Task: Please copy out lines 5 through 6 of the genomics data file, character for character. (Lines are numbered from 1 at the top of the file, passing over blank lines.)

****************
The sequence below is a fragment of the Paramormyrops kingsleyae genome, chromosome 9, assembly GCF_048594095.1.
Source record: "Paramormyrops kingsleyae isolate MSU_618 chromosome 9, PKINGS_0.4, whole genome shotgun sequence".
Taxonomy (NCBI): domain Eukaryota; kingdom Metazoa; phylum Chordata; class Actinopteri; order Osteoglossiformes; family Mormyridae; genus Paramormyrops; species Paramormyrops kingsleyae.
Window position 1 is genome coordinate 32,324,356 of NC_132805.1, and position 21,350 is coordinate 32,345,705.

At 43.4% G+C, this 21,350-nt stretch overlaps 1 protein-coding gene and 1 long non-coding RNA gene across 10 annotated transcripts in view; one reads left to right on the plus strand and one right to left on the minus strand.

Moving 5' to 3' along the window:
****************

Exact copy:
At 43.4% G+C, this 21,350-nt stretch overlaps 1 protein-coding gene and 1 long non-coding RNA gene across 10 annotated transcripts in view; one reads left to right on the plus strand and one right to left on the minus strand.

Moving 5' to 3' along the window: